9th February 2017

Research and Development (R&D) tax relief was first introduced by the government in 2000, and was a focal point of their strategy to actively encourage innovation and business development across the United Kingdom. Whilst the relief was initially targeted at small and medium sized enterprises (SMEs), HMRC relaxed the thresholds for applicants in 2002, meaning larger companies (LCs) were also eligible to claim.

On 23rd November 2016, in a move welcomed by UK Research Councils, Chancellor Philip Hammond announced in his maiden Autumn Statement that an additional £2 billion a year was being made available for R&D until the end of the current parliament.

With the fresh cash injection to the scheme in mind, Raj Nayyar, Tax Manager at UNW, answers some of the frequently asked questions surrounding the R&D application process.


What qualifies under the R&D banner?

For tax purposes, R&D takes place when a project is undertaken which seeks to achieve an advance in science or technology. The activities that contribute to achieving this advance through the resolution of scientific or technological uncertainty are R&D. Don’t let the words science and technology discourage you from investigating this further, there is a wide array of activities businesses can undertake to qualify. To dispel the myth – it’s not just “white coat” activity that will qualify as R&D.

When claiming for R&D tax relief, what are the thresholds for businesses?

Whether a business falls under the SME or LC threshold depends simply on size and turnover, and will have ramifications on the amount of relief they can claim.

Broadly speaking, if an organisation has fewer than 500 employees, a turnover less than £100m, and a balance sheet that does not exceed £86m, it will qualify as an SME. These rules, however, should be considered in further detail if a company is part of a larger group. The attributes of LC are simply above these thresholds. It’s been a common misconception in the past that R&D relief is reserved for larger organisations; this simply isn’t the case, and the government actively encourages smaller companies to claim.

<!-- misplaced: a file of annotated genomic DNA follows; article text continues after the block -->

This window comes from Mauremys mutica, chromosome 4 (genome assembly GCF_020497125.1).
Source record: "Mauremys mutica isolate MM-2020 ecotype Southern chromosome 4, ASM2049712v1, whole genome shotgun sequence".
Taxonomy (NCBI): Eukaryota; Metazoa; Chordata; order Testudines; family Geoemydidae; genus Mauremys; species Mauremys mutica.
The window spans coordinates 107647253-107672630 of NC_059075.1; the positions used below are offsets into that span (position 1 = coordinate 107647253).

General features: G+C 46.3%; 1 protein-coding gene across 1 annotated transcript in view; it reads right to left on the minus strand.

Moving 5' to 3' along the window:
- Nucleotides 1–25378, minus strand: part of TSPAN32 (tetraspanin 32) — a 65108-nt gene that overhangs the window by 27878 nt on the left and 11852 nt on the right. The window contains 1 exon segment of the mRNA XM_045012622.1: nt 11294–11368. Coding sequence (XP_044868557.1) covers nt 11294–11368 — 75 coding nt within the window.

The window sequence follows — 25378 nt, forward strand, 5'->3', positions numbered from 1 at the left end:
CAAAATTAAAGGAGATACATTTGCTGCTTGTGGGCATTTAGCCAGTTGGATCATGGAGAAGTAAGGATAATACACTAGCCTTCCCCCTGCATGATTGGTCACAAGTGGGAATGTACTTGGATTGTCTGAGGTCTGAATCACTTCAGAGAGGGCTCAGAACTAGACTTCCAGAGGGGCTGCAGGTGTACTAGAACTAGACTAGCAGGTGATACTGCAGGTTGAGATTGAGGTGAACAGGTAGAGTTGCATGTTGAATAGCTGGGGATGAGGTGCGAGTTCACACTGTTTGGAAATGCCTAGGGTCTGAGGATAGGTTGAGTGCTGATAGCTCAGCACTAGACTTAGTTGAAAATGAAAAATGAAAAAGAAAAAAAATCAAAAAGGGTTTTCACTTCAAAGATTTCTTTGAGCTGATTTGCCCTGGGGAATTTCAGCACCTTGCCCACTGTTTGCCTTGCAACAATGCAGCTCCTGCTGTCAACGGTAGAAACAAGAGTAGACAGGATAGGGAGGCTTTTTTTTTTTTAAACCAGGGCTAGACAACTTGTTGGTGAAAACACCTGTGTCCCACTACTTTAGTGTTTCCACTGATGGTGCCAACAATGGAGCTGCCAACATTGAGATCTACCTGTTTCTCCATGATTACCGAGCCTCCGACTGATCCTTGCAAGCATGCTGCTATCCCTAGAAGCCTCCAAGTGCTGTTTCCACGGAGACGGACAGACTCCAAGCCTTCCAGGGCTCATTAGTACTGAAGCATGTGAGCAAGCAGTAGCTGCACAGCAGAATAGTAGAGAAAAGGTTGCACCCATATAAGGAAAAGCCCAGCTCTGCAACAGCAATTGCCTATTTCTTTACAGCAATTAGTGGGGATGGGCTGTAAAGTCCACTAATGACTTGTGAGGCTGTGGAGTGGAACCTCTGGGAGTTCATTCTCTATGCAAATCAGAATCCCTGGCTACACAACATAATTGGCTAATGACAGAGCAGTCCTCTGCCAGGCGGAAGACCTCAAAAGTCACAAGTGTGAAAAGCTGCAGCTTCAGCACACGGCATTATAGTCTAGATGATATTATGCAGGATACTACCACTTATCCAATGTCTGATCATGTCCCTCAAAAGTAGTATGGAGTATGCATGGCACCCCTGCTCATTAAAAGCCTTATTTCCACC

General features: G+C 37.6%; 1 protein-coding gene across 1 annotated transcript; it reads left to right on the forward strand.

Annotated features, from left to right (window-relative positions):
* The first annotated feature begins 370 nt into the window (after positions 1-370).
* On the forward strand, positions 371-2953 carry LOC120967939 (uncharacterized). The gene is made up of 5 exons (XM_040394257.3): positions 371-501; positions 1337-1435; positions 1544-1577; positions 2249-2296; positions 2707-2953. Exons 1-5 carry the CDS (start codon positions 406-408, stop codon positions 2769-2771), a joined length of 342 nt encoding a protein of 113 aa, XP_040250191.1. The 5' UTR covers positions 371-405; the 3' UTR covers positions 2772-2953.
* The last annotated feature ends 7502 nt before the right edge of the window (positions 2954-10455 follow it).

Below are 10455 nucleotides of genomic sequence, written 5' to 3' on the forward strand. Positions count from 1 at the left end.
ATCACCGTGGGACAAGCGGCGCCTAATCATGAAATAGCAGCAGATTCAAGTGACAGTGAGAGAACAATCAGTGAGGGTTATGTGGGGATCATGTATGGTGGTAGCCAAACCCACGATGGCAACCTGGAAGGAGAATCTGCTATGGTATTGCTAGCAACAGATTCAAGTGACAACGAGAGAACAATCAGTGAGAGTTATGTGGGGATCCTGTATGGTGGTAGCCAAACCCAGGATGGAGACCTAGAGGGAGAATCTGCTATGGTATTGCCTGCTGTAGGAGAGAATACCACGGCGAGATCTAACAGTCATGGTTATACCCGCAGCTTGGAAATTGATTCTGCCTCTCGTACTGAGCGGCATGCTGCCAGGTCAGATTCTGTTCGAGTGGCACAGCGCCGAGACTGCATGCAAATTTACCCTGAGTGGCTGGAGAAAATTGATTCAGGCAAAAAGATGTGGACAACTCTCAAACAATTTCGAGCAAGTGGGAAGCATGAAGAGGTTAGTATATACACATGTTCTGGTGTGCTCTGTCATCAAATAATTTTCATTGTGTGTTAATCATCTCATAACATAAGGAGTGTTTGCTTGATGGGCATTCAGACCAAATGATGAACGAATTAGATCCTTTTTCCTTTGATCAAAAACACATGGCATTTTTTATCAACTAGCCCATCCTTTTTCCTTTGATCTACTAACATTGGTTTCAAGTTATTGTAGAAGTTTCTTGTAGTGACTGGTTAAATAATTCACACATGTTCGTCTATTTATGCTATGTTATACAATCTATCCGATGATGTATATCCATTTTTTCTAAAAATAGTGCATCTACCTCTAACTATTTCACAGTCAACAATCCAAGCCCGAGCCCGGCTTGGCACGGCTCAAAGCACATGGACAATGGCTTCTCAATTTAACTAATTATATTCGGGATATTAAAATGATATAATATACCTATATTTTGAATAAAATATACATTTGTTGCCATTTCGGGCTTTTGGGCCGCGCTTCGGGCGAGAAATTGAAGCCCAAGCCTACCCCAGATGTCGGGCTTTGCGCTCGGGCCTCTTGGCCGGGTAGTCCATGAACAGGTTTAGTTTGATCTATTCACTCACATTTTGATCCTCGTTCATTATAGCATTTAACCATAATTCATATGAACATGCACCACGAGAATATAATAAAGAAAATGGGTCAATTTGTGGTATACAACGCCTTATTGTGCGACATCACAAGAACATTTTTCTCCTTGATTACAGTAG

If my business filed a successful R&D claim, what benefits would it see?

Depending on profits, a company will benefit from R&D claims via either a reduction in their corporate tax liability or, in some cases, by receiving a cash repayment.

SMEs receive an additional 130% enhanced rate of relief, so if an SME incurred £100,000 of qualifying R&D, they would obtain an additional £130,000 of deductible expenditure. Based on the current 20% rate of corporation tax, the SME would receive a cash tax saving of £26,000. It is worth noting that the corporation tax rate will be reducing to 19% effective from the 1st April 2017.

If the SME is operating at a loss, the company could surrender the lower of its taxable loss or R&D expenditure in the period, in return for a cash repayment of 14.5%.

On the other hand, if a LC is making a claim, the LC can reclaim 11% of the R&D expenditure incurred under the large company Research and Development Expenditure Credit (‘RDEC’).

Are R&D claims restricted to certain sectors?

Certainly not, businesses across a wide range of sectors have benefited from R&D tax credits, but management teams often underestimate how innovative the work their company undertakes is. In our experience, we have seen claims made by companies in all industry sectors including IT, architectural, manufacturing, pharmaceutical and service sectors, to name but a few.

Typical costs included in an R&D claim include staffing costs, expenses for software and expenditure on consumable or transformable materials. To the extent that these costs are utilised for the relevant R&D activity, they are eligible costs to include within a claim.

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